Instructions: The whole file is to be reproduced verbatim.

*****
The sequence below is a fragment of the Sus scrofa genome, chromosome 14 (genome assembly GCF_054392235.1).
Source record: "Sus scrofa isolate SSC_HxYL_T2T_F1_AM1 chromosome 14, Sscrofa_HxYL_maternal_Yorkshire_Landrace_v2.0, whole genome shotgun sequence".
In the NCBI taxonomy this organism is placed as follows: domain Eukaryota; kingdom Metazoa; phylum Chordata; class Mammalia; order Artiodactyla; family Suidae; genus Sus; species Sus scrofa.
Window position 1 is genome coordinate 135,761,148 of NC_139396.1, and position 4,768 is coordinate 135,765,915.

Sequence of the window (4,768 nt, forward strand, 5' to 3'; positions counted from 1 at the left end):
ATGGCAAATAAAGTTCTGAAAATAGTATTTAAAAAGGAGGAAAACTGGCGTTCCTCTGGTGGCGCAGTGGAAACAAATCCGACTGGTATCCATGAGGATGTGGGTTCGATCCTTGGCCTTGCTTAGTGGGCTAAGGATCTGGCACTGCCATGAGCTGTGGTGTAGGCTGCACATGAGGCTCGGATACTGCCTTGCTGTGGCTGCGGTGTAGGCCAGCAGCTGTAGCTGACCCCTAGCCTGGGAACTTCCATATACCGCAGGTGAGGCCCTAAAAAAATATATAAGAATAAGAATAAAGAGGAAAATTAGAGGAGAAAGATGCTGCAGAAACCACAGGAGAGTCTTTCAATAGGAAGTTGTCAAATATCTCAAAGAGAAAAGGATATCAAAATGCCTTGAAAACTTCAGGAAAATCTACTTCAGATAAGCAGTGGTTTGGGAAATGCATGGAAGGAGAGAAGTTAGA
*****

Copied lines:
The sequence below is a fragment of the Sus scrofa genome, chromosome 14 (genome assembly GCF_054392235.1).
Source record: "Sus scrofa isolate SSC_HxYL_T2T_F1_AM1 chromosome 14, Sscrofa_HxYL_maternal_Yorkshire_Landrace_v2.0, whole genome shotgun sequence".
In the NCBI taxonomy this organism is placed as follows: domain Eukaryota; kingdom Metazoa; phylum Chordata; class Mammalia; order Artiodactyla; family Suidae; genus Sus; species Sus scrofa.
Window position 1 is genome coordinate 135,761,148 of NC_139396.1, and position 4,768 is coordinate 135,765,915.

Sequence of the window (4,768 nt, forward strand, 5' to 3'; positions counted from 1 at the left end):
ATGGCAAATAAAGTTCTGAAAATAGTATTTAAAAAGGAGGAAAACTGGCGTTCCTCTGGTGGCGCAGTGGAAACAAATCCGACTGGTATCCATGAGGATGTGGGTTCGATCCTTGGCCTTGCTTAGTGGGCTAAGGATCTGGCACTGCCATGAGCTGTGGTGTAGGCTGCACATGAGGCTCGGATACTGCCTTGCTGTGGCTGCGGTGTAGGCCAGCAGCTGTAGCTGACCCCTAGCCTGGGAACTTCCATATACCGCAGGTGAGGCCCTAAAAAAATATATAAGAATAAGAATAAAGAGGAAAATTAGAGGAGAAAGATGCTGCAGAAACCACAGGAGAGTCTTTCAATAGGAAGTTGTCAAATATCTCAAAGAGAAAAGGATATCAAAATGCCTTGAAAACTTCAGGAAAATCTACTTCAGATAAGCAGTGGTTTGGGAAATGCATGGAAGGAGAGAAGTTAGA